Winter fun for all the family

A skiing holiday with children in tow doesn't have to mean financial ruin or parental stress

What's the attraction?

"The family that skis together, stays together," is a saying that helps those who financially ruin themselves each year to justify that annual S.K.I* holiday (*Spending the Kids' Inheritance). It's easy to spend a lot if you don't plan it all meticulously: the cost of a half-term family ski holiday can easily reach £5,000. Get advice from specialist operators such as Ski Famille (0845 6443764;, Esprit Ski (01483 791900; and the Family Ski Company (01684 540333;


Mountain-top pleasure dome

Avoriaz ( in France has taken family ski holidays to a new level with the opening of the 2,400 sq m indoor water park Aquariaz, part of a €200m investment, the biggest in the ski world this winter. Think of it as a Center Parcs tropical swimming dome at the top of a mountain. Ski Collection (0844 576 0175; offers a week's self-catering, self-drive holiday at the ski-in/ski-out Atria Crozats apartments in Avoriaz over Easter (arrival 30 March 2013) from £282pp.

Snow limits

A family ski holiday doesn't have to be just about skiing. You can make it an adventure by basing yourselves in a Lapland resort in or near the Arctic circle and mixing ski lessons with dog sledding and reindeer safari sessions. Santa's waiting there too, of course, and fans of Philip Pullman's Northern Lights can indulge themselves, too. Crystal Ski's (0871 231 2256; week-long Lapland Winter Wonderland trip to Ruka in Finland costs from £335 per person.

The price is right

Club Med (08453 67 67 67; pioneered the all-inclusive ski holiday, now an increasingly popular fixed-price option for families. Club Med Cervinia in Italy is especially family friendly, with an indoor pool and a teenage ski programme. The resort's slopes are already open and are home to Europe's highest glacier skiing. A four-night package departing 25 November costs £645 for adults and £585 for children, including flights from Gatwick. The group is also opening a new resort in Italy's Aosta Valley on 16 December.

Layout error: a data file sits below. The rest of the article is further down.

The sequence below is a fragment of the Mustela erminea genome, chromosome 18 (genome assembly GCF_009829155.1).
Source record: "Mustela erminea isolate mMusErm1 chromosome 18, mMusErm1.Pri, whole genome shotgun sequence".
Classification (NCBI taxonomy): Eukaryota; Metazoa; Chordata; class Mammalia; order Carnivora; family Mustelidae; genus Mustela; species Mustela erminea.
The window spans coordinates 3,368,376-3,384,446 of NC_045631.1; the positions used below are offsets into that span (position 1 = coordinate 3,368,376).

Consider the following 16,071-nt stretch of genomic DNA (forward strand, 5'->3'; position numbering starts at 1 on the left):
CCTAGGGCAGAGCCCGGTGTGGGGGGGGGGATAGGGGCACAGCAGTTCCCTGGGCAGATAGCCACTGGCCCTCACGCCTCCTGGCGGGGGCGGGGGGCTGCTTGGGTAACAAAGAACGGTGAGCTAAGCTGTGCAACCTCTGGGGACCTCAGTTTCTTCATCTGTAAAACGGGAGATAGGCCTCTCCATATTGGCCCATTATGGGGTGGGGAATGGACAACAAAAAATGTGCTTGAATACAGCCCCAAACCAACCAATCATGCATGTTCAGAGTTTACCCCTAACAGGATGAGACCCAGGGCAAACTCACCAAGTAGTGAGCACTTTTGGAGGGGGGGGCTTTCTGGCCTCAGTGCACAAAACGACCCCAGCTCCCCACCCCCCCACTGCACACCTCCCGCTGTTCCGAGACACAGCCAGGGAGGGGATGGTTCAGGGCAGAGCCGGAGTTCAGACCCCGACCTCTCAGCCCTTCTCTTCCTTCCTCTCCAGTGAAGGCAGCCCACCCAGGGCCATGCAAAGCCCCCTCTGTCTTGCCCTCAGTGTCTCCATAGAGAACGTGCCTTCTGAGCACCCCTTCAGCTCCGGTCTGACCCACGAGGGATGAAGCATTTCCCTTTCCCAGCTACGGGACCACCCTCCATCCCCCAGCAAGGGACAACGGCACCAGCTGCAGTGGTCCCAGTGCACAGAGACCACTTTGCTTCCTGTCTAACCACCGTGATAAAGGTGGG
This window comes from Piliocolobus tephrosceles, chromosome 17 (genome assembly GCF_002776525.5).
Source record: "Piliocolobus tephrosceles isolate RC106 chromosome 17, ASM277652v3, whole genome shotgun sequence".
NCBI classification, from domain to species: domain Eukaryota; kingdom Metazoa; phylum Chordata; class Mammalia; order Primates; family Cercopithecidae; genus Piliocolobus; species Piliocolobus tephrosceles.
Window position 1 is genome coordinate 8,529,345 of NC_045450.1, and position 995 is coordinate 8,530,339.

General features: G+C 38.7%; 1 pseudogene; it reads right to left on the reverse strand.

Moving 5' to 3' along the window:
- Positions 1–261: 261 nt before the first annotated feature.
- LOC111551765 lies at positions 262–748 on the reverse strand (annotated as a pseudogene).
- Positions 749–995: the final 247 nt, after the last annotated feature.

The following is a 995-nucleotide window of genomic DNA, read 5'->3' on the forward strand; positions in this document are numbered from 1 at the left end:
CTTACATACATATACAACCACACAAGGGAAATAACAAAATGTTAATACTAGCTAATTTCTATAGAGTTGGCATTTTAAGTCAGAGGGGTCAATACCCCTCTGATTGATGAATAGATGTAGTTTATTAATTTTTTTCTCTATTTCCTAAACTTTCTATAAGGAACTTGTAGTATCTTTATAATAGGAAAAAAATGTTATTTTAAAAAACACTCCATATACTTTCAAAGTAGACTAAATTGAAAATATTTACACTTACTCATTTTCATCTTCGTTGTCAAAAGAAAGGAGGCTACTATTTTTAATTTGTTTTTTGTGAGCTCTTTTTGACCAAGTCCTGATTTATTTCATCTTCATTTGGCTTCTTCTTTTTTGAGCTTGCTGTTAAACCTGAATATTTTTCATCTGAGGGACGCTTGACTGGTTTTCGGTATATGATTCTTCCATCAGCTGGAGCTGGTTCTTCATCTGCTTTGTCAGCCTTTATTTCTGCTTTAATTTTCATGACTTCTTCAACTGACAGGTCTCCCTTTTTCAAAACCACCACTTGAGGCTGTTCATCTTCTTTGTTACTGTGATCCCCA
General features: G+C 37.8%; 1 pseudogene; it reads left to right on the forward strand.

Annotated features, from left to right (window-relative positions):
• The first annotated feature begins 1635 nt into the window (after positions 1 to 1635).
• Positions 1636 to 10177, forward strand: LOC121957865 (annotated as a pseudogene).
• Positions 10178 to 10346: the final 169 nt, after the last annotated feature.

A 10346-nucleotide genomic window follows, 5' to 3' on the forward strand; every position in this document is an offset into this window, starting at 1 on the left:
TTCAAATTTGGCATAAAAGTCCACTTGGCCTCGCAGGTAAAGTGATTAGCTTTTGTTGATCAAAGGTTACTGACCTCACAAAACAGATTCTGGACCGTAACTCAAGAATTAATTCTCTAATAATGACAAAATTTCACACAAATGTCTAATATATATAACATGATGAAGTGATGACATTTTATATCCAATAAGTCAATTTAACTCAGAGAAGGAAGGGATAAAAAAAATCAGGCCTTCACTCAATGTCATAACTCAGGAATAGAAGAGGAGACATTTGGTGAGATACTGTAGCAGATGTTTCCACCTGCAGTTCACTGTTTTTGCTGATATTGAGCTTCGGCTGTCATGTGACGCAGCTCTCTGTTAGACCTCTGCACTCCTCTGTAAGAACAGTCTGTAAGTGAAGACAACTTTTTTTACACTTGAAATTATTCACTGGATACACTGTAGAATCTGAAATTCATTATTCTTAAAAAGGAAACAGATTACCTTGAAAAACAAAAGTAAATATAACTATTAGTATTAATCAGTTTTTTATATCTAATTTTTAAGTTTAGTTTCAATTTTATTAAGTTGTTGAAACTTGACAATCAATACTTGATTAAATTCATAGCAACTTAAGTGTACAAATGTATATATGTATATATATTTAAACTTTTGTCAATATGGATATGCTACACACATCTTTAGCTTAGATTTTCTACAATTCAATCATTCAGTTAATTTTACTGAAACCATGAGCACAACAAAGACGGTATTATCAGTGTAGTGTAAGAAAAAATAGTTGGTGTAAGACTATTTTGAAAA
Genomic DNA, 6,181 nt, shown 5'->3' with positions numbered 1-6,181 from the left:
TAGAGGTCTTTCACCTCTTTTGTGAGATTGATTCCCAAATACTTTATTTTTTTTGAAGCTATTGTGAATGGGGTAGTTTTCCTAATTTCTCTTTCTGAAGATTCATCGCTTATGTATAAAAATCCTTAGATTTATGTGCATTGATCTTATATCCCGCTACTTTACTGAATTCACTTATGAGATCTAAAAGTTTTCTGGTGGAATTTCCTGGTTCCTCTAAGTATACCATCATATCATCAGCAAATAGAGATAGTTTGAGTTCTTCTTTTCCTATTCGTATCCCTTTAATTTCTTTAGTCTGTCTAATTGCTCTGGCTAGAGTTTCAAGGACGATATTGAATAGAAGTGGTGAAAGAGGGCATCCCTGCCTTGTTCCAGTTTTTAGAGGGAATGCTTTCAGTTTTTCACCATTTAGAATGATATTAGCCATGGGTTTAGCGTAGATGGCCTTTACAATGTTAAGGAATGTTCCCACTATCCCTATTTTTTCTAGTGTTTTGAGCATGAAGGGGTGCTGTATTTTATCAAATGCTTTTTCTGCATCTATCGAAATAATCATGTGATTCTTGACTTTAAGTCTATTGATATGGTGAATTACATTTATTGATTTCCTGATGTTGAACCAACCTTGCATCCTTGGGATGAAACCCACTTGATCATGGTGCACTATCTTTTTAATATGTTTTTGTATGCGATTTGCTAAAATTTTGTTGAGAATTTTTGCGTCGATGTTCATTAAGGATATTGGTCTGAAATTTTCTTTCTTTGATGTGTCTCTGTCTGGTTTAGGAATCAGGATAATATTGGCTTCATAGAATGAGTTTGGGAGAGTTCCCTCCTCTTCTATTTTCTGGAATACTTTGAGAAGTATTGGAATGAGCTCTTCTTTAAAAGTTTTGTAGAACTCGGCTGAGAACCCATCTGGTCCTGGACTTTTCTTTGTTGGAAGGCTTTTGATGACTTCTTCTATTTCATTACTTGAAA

Who said that?

"I grew up thinking of snow as a luxury you visit" – film director John Landis

"I started skiing around the same time as I began playing the piano, at around four, before moving to the violin at five" – Vanessa Mae

"The family that skis together bitches at each other" – filmmaker Warren Miller

Give us a lift

At expensive resorts, a family of four can pay close to £1,000 on lift passes for the week. Child ticket prices vary tremendously. In Switzerland they're half price for under-16s, with more than 50 resorts including Zermatt offering free skiing to age nine. (020 8133 8899; is offering a week in a chalet there for £415pp.

The season's ski deals

La Plagne (00 33 479 09 79 79; offers a free Paradiski child ski pass over Christmas when you book direct and arrive on 22 December. A week's self-catering starts at €908 with lift passes for a family of four. The same week, Iglu (020 8542 6658; offers seven nights at Chalet Chamois d'Or in Val d'Isere with flights and free child lift passes and rentals from £789pp. "Superkids" from 16 March in the Italian Dolomiti Superski region ( ensures under-eights don't pay for accommodation or lift passes.

Pastures new

If you've already skied as a family in the Alps and want to try a different destination, Inghams (01483 791111; offers Mont Tremblant in the Canadian province of Quebec. Travel in early December and a week costs less than £800 per person including flights from Heathrow and accommodation with breakfast. Neilson (0844 879 8155; serves Baqueira Beret in the Spanish Pyrenees; a week for four from Gatwick or Manchester on 24 March costs £1,439 per person, half-board.

Insider Information

Anyone planning a family skiing holiday should prioritise their needs as a family over their desires as a skier. With children in tow, a short airport transfer, proximity to ski school or childcare and child-friendly room layouts will bring far more joy than superb off-piste opportunities or après-ski venues. If you get the balance right in the early years, the children will fall in love with the mountains; before you know it you'll be struggling to keep up with them." Chris Thompson, managing director of Ski Famille

Safety first

The most important issue for children on skiing holidays is keeping warm and safe. Wearing a helmet is a must (a legal requirement in France and Italy and some insurance companies are making it a requirement, too) but the little things matter as well. "There is nothing worse than sending your child off to ski school in the morning with wet gloves," says Lisa Dance, a director of the Family Ski Company. "Always take at least three pairs per child."